“If you wish to truly know someone, do not ask him about himself. Instead, ask his friends about him. You are sure to get a much clearer picture that way.” -Theodicus
Have you noticed that when there’s a serial killer who has recently been exposed, the news goes to his neighborhood and speaks to the neighbors, who all talk about how they had no idea, how he seemed like such a normal guy? Of course they say this, because serial killers know something a lot of us forget. If you have a lot of acquaintances, you can make yourself invisible among them, but if you have even a few true friends, you are never invisible. These neighbors only have contact with the serial killer in the light of day, when they can shrug off any suspicious behavior because they have too much going on in their own lives to take a moment to notice. This is why the serial killer has the “serial” prefix to his name. He was too smart for too long, not letting anyone in. Because friends, true friends, they know you better than you know yourself.
We often delude ourselves with what we wish we had done, what we hope to be, and what we strive for in this life, instead of recognizing ourselves for who we actually are. This makes us readily susceptible to making the wrong decisions, and to trusting the wrong conclusions. It is a slippery slope that leads us nowhere good if we don’t have a solid core of friends to keep us honest. These are the people who have seen us laugh, been with us when we cried, kept us out of trouble, and shared our pain. And we have done the same for them, which creates a bond that is thicker than ink. If we do something out of character or something that could be a mistake, they are there to help us reconsider, to save us from ourselves.
I remember when I was 19 and I had a group of friends I met through my college job. We worked together, ate together, drank together, hung out together, spent more time with each other than we did with our own families. We stuck with each other despite knowing each other. One of my friends had a drinking problem, and we worked through it as a group. The same was true of another who had issues with smoking pot. And I was the classic rebel partier, the one who had really no boundaries, the one who rebelled due to a sheltered childhood, and who could have really gone to a place of no return if not for them. We helped each other through difficulty after difficulty, which made us stronger individually and as a group. It may sound cliche, but it’s very true. I knew they had my back because they had seen me at my worst and still cared for me.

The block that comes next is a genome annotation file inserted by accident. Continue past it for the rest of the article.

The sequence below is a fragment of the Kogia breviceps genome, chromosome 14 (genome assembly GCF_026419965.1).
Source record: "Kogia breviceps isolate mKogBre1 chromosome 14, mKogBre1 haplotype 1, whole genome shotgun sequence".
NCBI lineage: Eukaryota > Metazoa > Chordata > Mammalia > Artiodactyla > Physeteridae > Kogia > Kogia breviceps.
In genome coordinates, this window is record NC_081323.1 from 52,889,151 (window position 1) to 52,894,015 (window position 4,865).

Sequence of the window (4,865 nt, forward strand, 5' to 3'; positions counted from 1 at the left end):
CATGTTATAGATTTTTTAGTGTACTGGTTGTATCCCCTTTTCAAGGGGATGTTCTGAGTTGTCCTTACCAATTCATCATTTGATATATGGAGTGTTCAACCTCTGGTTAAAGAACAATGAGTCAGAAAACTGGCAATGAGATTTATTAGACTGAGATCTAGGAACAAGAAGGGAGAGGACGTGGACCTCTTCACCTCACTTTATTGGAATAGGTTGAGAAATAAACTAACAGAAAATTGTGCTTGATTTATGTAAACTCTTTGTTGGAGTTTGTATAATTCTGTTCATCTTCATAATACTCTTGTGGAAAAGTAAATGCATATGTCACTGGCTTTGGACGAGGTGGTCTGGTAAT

The problem is finding friends like that, because there are too many people out there who are fair-weather friends. You find out who your real friends are when you go through those difficult times. If they’re there for you and they don’t run the other way, or find convenient ways to avoid you, they’re not people you can count on. That’s why bad times are important to go through and get past. They give you a good gauge of who your true friends are, and they also weed out the poseurs. I think TLC said it best when they sang, “Goodbye goodbye, to all the fake people in my life. I never wanted you around me so be on your way now.”
Also, don’t forget to talk to your friends. Don’t be so insular that you become little more than a shadow. Take advantage of times to get together with your friends. They honestly can keep you sane. But don’t just use your time with friends as “bitch” sessions. While they’re good listeners, if they’re always listening to you complain, what do they get out of the friendship? You need to listen to them too, to share both the good and the bad in both of your lives.
After all, if you create that firm network of friends, it also protects you from becoming a serial killer. And that’s good enough for me.